Carnivorous mammal joins fast-growing list of new species discovered in 2013

Posted by Athenkosi Matyalana on 19 August 2013

Researchers from the Smithsonian Institute, USA, announced the discovery of a new mammal species at a press conference last week Thursday. The small mammal with red-orange fur, a short bushy tail, and a rounded face has been named the olinguito (bassaricyon neblina).

Mistaken identity

According  to Kristofer Helgen, curator of mammals at the Smithsonian Institution National Museum of Natural History, the olinguito – which is the first mammalian carnivore species to be discovered in the Americas in 35 years – has always been known to humans.

‘This animal had been seen before by humans, but it had been a case of mistaken identity. It was in museums, it’s been in zoos, and its DNA had even been sequenced, but no one had connected the pieces and looked close enough to realise, basically, the significance of this remarkable and this beautiful animal,’ said Helgen.

The story of the discovery of the olinguito began 37 years ago when a female olinguito named Ringerl was mistaken for an olingo. Ringerl was found by a German couple in the mountains of Colombia and was first introduced into the Louisville Zoo in 1967, before being shipped to different zoos including Smithsonian National Zoo in Washington and the Bronx Zoo, where it died in 1976. Despite attempts by zoologists, Ringerl would not breed with other olingos.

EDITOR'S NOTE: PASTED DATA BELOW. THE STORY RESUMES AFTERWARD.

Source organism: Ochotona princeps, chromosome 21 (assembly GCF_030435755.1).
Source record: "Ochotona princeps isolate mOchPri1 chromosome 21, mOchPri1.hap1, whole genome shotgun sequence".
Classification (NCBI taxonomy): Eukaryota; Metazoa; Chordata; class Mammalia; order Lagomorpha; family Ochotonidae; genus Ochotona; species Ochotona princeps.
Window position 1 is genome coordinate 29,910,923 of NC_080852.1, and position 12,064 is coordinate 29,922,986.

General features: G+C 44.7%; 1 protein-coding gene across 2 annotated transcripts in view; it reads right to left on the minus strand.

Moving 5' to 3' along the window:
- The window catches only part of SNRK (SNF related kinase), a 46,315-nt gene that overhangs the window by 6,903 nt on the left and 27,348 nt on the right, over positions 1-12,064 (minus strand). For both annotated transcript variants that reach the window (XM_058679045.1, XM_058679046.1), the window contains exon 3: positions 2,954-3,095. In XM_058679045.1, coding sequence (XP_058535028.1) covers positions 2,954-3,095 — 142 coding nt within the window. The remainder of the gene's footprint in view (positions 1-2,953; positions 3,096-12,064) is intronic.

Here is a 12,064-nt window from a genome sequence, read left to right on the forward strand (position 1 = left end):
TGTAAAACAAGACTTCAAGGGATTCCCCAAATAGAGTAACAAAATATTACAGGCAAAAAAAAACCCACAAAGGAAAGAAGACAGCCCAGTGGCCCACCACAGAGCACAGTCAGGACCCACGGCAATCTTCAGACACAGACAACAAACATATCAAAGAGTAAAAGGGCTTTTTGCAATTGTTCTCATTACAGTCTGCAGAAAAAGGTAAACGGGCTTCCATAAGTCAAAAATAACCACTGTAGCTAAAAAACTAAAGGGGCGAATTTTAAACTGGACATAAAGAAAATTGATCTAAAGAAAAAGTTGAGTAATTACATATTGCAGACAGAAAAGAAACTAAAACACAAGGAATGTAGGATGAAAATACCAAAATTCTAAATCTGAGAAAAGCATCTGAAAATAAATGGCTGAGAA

‘They thought it was just a fussy olingo, but turns out it was completely the wrong species,’ Helgen said.

Finding the oluingito

Helgen’s interest in the species (olinguitos) began in 2003 when he stumbled upon skeletons and bones at the Chicago Field Muesum. After examining the bones,  Helgen came to a conclusion that the animal was not an olingo. The teeth and skull were smaller and shaped differently to olingos, and the coat was denser.

‘I knew at that point it was a new species, but I also knew I needed to be sure,’ said Helgen.

In 2006, Helgen and his colleagues teamed up with Roland Kays, an olingo expert from the North Carolina Museum of Natural Sciences and  Miguel Pintu, a zoologist from Ecuador. They set out to find the animal in the Andes mountains.

‘When we went out into the field we found it in the very first night. It was almost like it was waiting for us,’ said Kays.

It would take Helgen and his team another seven years to confirm the existence of the new species. In the Andes, the team tracked the newly discovered species and confirmed the existence of four distinct subspecies of olinguito. After extensive research into animal’s habitat and distribution, DNA sequencing and skeleton analysis, the team finally introduced the new species.

Helgen was quick to point out the difference in appearance between the olingo and olinguito.

‘Olinguitos are smaller, have shorter tails, a rounder face, tinier ears and darker bushier fur. It looks kind of like a fuzzball … kind of like a cross between a teddy bear and a house cat,’ he said.